Do you have a startling lack of middle-aged men in your life? Did your dad stop passive aggressively communicating his disappointment to you via email? Did creepy guys on the subway with wedding rings stuffed onto their sausage fingers stop sniffing your hair? Did your boss and your boss’s boss and his boss’s boss all magically get replaced by women? Japan has the solution for you.
There’s a Japanese social group founded on Facebook whose members gather once a week to clean public restrooms with their bare hands as a spiritual cleansing ritual. Good morning!
As the AP reported this week, the group is called Benjyo Soujer, which loosely translates to “Bathroom Soldier” in English. A team of 35 men, women, and children, the group meets every Sunday morning at 6 a.m., gears up with cleaning supplies, and spends around an hour and a half scrubbing some nasty Tokyo toilets.
We here at Betabeat will be the first ones to admit that we’re addicted to the Internet. Nothing induces more fear into our brittle bones than being asked to log off for the day. But since we’re adults we can make the rules, unlike some Internet-addicted children in Japan who might be strong-armed into a low-level form of rehab.
Hack Hack Hack Hack It Apart
People in Japan are so well-connected to their cell phones that they’re either walking into inanimate objects or toppling off of transit platforms. Perhaps, even both at the same time. The Japanese government is so concerned for clumsy technophiles’ safety that it’s launching a public campaign to remind them they should perhaps be aware of their surroundings so they don’t injure themselves.
Hey, you pranksters. Have you ever wanted to use your smartphone to hack a toilet, freaking out whoever is enjoying their after-coffee ritual by causing the seat to open and close and water to spray all over their sensitive areas? We’re about to make your Friday: according to information security company Trustwave Holdings, the fancy Japanese toilet Satis is easily hackable using just your cell phone.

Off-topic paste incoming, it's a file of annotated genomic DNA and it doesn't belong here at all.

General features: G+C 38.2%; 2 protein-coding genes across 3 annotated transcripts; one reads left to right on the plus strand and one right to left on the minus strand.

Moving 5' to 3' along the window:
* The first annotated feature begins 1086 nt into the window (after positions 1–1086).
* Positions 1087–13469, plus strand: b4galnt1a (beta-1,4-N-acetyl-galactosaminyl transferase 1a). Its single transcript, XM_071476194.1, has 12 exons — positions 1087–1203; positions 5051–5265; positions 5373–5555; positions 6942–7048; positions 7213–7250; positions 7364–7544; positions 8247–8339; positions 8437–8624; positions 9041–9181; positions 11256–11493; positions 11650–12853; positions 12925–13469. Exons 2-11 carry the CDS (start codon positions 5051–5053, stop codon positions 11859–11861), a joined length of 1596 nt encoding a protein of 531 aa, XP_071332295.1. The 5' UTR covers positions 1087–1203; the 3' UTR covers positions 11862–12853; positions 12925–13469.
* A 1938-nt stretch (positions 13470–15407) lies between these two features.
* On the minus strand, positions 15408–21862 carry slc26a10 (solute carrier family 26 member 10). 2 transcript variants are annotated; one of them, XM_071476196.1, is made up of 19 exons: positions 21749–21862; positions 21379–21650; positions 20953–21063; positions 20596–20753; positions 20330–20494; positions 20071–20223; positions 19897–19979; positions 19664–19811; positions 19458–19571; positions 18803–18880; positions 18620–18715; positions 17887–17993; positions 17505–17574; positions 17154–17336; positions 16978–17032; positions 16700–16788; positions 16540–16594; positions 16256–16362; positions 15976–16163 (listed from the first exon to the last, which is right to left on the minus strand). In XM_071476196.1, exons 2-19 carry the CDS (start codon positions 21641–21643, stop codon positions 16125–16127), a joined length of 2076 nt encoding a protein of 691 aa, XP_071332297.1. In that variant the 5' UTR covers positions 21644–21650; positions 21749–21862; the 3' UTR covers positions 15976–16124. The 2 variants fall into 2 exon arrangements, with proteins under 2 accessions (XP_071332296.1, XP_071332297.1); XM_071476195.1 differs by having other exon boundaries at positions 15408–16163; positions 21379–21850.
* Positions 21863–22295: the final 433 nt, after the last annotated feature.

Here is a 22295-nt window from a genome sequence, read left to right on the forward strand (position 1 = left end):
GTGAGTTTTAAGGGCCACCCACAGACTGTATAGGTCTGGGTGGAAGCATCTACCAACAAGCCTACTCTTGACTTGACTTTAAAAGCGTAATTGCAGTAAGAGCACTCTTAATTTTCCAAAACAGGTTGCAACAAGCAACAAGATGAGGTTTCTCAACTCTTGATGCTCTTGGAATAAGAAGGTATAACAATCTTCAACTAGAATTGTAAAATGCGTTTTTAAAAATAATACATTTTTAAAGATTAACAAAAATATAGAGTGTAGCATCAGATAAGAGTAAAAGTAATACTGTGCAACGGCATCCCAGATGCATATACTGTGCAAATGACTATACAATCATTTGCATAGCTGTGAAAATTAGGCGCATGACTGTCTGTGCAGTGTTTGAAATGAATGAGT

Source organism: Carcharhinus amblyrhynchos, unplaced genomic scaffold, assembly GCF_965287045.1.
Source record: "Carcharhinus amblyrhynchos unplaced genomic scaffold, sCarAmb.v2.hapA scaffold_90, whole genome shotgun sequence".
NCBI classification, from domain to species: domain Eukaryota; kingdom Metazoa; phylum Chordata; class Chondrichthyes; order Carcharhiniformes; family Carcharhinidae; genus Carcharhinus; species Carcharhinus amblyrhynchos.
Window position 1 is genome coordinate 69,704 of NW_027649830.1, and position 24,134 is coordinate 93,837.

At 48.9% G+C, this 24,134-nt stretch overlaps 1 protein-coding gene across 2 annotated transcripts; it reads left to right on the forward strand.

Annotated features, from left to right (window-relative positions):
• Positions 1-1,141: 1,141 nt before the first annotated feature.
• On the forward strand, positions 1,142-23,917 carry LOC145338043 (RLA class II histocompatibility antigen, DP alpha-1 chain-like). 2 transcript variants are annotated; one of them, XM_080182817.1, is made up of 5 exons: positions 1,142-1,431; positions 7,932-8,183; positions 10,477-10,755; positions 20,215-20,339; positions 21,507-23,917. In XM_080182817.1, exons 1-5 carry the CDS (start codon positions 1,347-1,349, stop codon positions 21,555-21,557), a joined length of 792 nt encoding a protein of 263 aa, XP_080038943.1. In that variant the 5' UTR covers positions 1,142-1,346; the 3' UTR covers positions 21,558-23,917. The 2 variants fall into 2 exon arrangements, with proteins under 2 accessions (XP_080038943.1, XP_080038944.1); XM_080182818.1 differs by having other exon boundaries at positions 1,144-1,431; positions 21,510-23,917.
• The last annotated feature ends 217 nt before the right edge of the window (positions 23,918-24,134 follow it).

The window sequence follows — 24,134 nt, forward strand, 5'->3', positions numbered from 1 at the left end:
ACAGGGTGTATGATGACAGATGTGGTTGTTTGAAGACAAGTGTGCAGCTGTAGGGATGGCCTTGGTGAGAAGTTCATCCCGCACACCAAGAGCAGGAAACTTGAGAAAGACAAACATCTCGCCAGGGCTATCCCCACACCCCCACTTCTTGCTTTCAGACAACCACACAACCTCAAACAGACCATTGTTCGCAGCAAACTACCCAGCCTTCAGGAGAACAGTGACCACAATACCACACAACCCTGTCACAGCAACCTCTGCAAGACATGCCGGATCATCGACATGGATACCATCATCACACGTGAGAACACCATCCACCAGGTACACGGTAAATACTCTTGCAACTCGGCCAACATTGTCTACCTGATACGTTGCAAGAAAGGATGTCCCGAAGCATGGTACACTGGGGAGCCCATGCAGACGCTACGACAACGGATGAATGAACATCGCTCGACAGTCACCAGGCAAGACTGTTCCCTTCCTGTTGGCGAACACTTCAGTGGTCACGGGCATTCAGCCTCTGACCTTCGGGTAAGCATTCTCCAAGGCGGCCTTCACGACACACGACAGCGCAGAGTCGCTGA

The one thing still lacking in the American iPhone case market? Edibility.
Luckily, Japan’s got you covered. For $64 you can buy the “Survival Senbei Rice Cracker iPhone 5 Case,” which is shaped like an ordinary iPhone case, but handmade of brown rice and salt by someone suspiciously named “‘Mariko'” (quotation marks included).
Astronomers have detected a mysterious intergalactic radio signals, and, “in just a few milliseconds, each of the signals released about as much energy as the sun emits in 300,000 years.” Mindblown.gif. [Discovery]
A new project struck up through a partnership with Facebook and Dartmouth will analyze veterans’ opt-in social media data to determine whether it’s possible to predict suicide risk through Facebook status updates. [Naked Security]
Millions of young people in Japan are holed up in their rooms after becoming withdrawn, or “Hikikomori,” and paralyzed by social anxiety. Why? [The BBC]
Zynga accidentally put the email address of a random stranger on their customer support page. This is what happened. [Kotaku]
People are freaking out about Google Glass’s facial recognition capabilities, because apparently people are super-important government spies who cannot be recognized by Glassholes under any circumstances.
Are there any flesh and blood female human beings in the country of Japan that serve as actual girlfriends? There must be, but they certainly aren’t getting much facetime on the Internet. Everywhere we turn, it seems, something inanimate is being manufactured, uploaded to the Internet with breathless excitement and automatically labeled a “girlfriend.”
Here, take a stroll with us as we meet the girlfriends of Japan.
Facebook Home has already passed 500,000 installations on Google Play a week after launch, which just goes to show people love to throw away their friends. [The Next Web]
A cadre of Silicon Valley companies, including Google, Facebook and Microsoft, are quietly trying to kill a privacy bill in California that would give residents the right to know how tech companies are using their personal information. [insideBayArea]
Japan wants to stymie access to TOR by asking ISPs to flat out block it. [Wired]
Comedy Central is planning to host a comedy festival on Twitter because this is what the future is like now. [New York Times]
How technology helped the FBI track down the Boston Marathon bombers. [Washington Post]
It’s baaaaaaaack. [Valleywag]